Considered the longest running African-American holiday, Juneteenth Day celebrates the end of slavery in the United States. On June 19, 1865, federal troops arrived in Texas to declare all enslaved people free.
Although it had been over two years since the Emancipation Proclamation, and two months since the Civil War ended in defeat for the South, Texas hadn’t changed much. Many slaveholders had fled there during the war. It was a haven for them.
Even after the June 19th announcement, emancipation didn’t happen right away. Authorities postponed official action until after harvest season ended. Regardless, word spread, and scattered celebrations were held. Later that year, the 13th Amendment officially abolished slavery.
Starting on June 19, 1866, the first official Juneteenth celebrations took place in Texas.
This was still a dangerous time for formerly enslaved people and many celebrated freedom at great risk. Therefore, it’s amazing that at this time of turmoil, a grassroots movement of recently freed people rallied around this idea, determined to commemorate it.
This included prayer and church gatherings. Songs of jubilation. Freed people wore bright, colorful and new clothes to fully represent their freedom.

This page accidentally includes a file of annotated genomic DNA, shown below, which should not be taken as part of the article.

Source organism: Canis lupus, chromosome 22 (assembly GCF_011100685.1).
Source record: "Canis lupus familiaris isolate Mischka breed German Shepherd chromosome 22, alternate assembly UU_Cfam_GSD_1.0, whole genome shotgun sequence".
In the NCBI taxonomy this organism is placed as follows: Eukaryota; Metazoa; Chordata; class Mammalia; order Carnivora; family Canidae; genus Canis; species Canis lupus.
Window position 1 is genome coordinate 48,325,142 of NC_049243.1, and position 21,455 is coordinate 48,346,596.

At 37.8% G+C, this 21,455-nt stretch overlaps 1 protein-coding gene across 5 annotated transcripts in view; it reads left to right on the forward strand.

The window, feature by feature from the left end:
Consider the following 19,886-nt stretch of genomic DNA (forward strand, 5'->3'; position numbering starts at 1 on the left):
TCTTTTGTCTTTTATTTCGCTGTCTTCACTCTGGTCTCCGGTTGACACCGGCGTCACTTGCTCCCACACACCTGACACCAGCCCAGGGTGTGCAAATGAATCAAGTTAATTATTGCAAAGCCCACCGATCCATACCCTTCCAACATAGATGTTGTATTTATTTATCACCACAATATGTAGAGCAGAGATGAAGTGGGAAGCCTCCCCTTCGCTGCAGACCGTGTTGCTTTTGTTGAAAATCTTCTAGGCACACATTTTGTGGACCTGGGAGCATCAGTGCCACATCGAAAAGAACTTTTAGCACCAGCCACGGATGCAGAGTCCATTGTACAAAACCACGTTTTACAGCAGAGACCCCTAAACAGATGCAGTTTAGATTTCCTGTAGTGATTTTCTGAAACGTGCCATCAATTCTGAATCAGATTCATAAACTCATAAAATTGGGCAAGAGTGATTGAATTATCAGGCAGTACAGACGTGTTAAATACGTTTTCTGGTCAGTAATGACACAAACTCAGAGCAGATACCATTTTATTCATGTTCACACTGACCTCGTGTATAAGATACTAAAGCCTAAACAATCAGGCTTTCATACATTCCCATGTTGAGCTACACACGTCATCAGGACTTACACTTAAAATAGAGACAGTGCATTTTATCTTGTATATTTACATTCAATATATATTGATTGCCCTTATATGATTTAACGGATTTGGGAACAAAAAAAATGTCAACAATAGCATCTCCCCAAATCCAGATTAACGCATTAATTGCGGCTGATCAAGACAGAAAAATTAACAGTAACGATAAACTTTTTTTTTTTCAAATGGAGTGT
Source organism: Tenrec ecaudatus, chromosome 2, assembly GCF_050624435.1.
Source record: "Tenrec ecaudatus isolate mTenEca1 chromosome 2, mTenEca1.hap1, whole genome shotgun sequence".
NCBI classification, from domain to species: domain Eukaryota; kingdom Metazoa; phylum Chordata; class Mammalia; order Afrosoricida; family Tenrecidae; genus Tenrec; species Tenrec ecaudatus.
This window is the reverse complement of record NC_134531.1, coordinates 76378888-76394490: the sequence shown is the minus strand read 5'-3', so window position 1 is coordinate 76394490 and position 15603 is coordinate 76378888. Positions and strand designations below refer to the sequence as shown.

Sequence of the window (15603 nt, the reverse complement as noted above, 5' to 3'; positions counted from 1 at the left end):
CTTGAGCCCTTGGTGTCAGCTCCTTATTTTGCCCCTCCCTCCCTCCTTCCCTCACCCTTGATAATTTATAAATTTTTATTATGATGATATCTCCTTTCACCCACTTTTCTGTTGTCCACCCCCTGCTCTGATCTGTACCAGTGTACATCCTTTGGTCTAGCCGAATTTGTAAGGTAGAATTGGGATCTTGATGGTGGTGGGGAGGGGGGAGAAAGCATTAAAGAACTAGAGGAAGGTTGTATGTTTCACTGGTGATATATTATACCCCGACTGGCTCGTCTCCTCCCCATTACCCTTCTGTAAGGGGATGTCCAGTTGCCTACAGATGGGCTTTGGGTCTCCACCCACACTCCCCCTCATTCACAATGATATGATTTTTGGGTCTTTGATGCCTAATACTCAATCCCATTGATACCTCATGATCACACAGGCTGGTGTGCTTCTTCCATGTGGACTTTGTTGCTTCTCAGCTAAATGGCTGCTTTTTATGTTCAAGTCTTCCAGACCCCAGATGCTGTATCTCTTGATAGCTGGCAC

In the years that followed, an idea that started in Galveston, Texas caught on. As Black Americans made their way around the country, word of this holiday spread. Within a few years, it became an annual tradition not only in the United States but all over the world.
Family celebrations on Juneteenth Day
For many, Juneteenth Day is time off to spend with family and friends. These are some of the most popular ways to spend the day:
- Prayer and religious services
- Rallies with speeches or testimonials
- Educational events
- Music, food and dancing festivals
- Cookouts and barbecues
Parents want their children to understand the history behind Juneteenth Day. This is a good opportunity to discuss slavery, its aftermath and the bravery of formerly enslaved people to celebrate this anniversary every year. Especially at a time when it was dangerous to do so.
Other ways to observe Juneteenth Day
- Watch a movie or television show to celebrate this day of freedom.
- Support Black-owned businesses.
- Donate to supportive organizations.
- Attend an official event near you.
- Call a local service organization that serves marginalized communities. They often have volunteer opportunities all year, but especially around the month of June.
- Read fun and informative books either together or separately and discuss.
- Spread the word on social media. Get #juneteenthday trending!
No matter how you choose to celebrate with your family, everyone here at KidzToPros wishes you a safe and healthy Juneteenth Day.